Boris Becker news: UK Home Office suggests former tennis star might be deported

After being declared bankrupt in June 2017, the former tennis star was sentenced to two years and six months in prison for concealing millions of pounds.

Boris Becker in a file photo. (Image: Twitter)

The UK Home Office has announced that Boris Becker would be considered for deportation, with experts predicting that the prospective legal struggle might create a precedent, and that Becker may have to defend himself in court if he wants to stay in the UK. After being declared bankrupt in June 2017, the former tennis star was sentenced to two years and six months in prison for concealing millions of pounds in assets. Becker will serve half of his prison sentence under the Insolvency Act.

What did a Home Office rep say?

According to The Guardian, a UK Home Office representative said that while it did not usually comment on particular cases, every foreign national convicted of a crime and sentenced to prison is assessed for deportation as soon as possible. Because the Home Office may allege that Becker’s criminal offences persisted after the Brexit departure agreement was completed on December 31, 2020, making immigration legislation for EU citizens more harsh, such a development is likely to make case history.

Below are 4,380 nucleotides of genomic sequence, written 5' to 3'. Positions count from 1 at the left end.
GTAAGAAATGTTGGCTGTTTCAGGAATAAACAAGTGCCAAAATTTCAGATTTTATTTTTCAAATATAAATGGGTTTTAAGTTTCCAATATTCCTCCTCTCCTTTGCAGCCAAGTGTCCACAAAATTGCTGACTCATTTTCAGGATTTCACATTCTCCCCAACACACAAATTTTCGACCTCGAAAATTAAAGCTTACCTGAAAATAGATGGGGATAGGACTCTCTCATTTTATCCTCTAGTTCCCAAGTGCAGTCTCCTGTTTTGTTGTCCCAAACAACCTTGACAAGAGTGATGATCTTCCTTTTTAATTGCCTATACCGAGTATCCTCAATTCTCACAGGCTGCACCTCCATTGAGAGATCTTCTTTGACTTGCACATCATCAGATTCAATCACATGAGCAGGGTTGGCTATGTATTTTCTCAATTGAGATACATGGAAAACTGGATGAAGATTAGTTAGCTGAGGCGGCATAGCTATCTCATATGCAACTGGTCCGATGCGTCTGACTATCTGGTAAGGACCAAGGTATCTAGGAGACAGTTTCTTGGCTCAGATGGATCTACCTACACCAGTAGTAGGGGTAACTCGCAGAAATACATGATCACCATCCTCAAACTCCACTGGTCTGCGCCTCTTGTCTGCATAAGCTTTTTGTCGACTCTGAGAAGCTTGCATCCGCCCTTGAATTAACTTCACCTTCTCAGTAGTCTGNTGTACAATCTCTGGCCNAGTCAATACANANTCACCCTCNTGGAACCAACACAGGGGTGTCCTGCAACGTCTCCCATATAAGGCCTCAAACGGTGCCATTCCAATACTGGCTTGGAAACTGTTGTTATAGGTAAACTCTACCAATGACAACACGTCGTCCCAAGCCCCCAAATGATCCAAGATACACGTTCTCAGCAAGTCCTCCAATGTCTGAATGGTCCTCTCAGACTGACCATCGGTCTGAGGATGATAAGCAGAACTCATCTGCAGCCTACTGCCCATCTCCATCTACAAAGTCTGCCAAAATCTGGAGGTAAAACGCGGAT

Read More – Boris Becker news: Tennis legend jailed for two and a half years over bankruptcy-related charges

Due to this of the ambiguity, Becker, who is not believed to have accepted British citizenship, might be deported under either the earlier, more lenient version of the UK Borders Act 2007, or the new version, which went into effect on December 31, 2020. Experts estimate that fighting it might cost up to 30,000 pounds, therefore Becker may have to defend himself in court as a litigant in person.

What happened to Boris Becker?

Boris Becker was sentenced to two and a half years in prison on Friday after a British court found him guilty of charges related to his 2017 bankruptcy. The six-time Grand Slam champion, 54, will serve half of his sentence after being found guilty of transferring large sums of money from his business account at Southwark Crown Court in London. He also failed to declare a property in Germany and kept 825,000 euros in debt and shares in a technology company hidden from the authorities. He was acquitted of a total of 20 charges earlier this month, including nine counts of failing to return trophies and medals he won during his illustrious tennis career.

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What Becker said at the trial

Becker testified that he earned a “significant amount” of money during his career and that he paid cash for several properties. However, following his retirement in 1999, the German, who went on to coach current world number one tennis player Novak Djokovic, work as a TV sports commentator, and serve as a brand ambassador for companies such as Puma, said his income “decreased dramatically.” Becker, who lived in Monte Carlo and Switzerland before moving to the UK, said his financial obligations included a rented house in Wimbledon, south-west London, that cost him 22,000 euros per month.

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